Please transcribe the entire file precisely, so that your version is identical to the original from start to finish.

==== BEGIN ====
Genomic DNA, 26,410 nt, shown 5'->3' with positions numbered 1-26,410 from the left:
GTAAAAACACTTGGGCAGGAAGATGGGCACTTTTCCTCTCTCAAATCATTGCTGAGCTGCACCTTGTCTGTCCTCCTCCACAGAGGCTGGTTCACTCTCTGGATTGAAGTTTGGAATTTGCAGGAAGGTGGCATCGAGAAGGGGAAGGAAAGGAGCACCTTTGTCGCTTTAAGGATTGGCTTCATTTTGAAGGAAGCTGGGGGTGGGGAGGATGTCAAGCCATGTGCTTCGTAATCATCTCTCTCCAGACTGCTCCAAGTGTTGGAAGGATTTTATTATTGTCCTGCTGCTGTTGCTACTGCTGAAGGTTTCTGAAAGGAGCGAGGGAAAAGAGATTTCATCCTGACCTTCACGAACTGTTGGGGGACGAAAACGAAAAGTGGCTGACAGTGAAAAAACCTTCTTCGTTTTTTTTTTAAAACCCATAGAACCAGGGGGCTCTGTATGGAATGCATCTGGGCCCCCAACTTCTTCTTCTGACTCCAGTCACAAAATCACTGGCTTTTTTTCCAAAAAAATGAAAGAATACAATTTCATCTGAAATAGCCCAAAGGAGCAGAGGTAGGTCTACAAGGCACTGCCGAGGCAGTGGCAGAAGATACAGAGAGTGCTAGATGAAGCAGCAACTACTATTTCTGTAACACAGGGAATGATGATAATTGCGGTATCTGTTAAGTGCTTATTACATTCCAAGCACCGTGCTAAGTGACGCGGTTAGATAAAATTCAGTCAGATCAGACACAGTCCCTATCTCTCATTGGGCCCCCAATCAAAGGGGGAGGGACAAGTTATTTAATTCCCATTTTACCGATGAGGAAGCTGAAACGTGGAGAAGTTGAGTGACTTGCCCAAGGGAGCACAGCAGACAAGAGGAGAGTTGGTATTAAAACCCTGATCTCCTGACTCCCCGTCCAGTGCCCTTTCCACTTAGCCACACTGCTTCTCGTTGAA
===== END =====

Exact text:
Genomic DNA, 26,410 nt, shown 5'->3' with positions numbered 1-26,410 from the left:
GTAAAAACACTTGGGCAGGAAGATGGGCACTTTTCCTCTCTCAAATCATTGCTGAGCTGCACCTTGTCTGTCCTCCTCCACAGAGGCTGGTTCACTCTCTGGATTGAAGTTTGGAATTTGCAGGAAGGTGGCATCGAGAAGGGGAAGGAAAGGAGCACCTTTGTCGCTTTAAGGATTGGCTTCATTTTGAAGGAAGCTGGGGGTGGGGAGGATGTCAAGCCATGTGCTTCGTAATCATCTCTCTCCAGACTGCTCCAAGTGTTGGAAGGATTTTATTATTGTCCTGCTGCTGTTGCTACTGCTGAAGGTTTCTGAAAGGAGCGAGGGAAAAGAGATTTCATCCTGACCTTCACGAACTGTTGGGGGACGAAAACGAAAAGTGGCTGACAGTGAAAAAACCTTCTTCGTTTTTTTTTTAAAACCCATAGAACCAGGGGGCTCTGTATGGAATGCATCTGGGCCCCCAACTTCTTCTTCTGACTCCAGTCACAAAATCACTGGCTTTTTTTCCAAAAAAATGAAAGAATACAATTTCATCTGAAATAGCCCAAAGGAGCAGAGGTAGGTCTACAAGGCACTGCCGAGGCAGTGGCAGAAGATACAGAGAGTGCTAGATGAAGCAGCAACTACTATTTCTGTAACACAGGGAATGATGATAATTGCGGTATCTGTTAAGTGCTTATTACATTCCAAGCACCGTGCTAAGTGACGCGGTTAGATAAAATTCAGTCAGATCAGACACAGTCCCTATCTCTCATTGGGCCCCCAATCAAAGGGGGAGGGACAAGTTATTTAATTCCCATTTTACCGATGAGGAAGCTGAAACGTGGAGAAGTTGAGTGACTTGCCCAAGGGAGCACAGCAGACAAGAGGAGAGTTGGTATTAAAACCCTGATCTCCTGACTCCCCGTCCAGTGCCCTTTCCACTTAGCCACACTGCTTCTCGTTGAA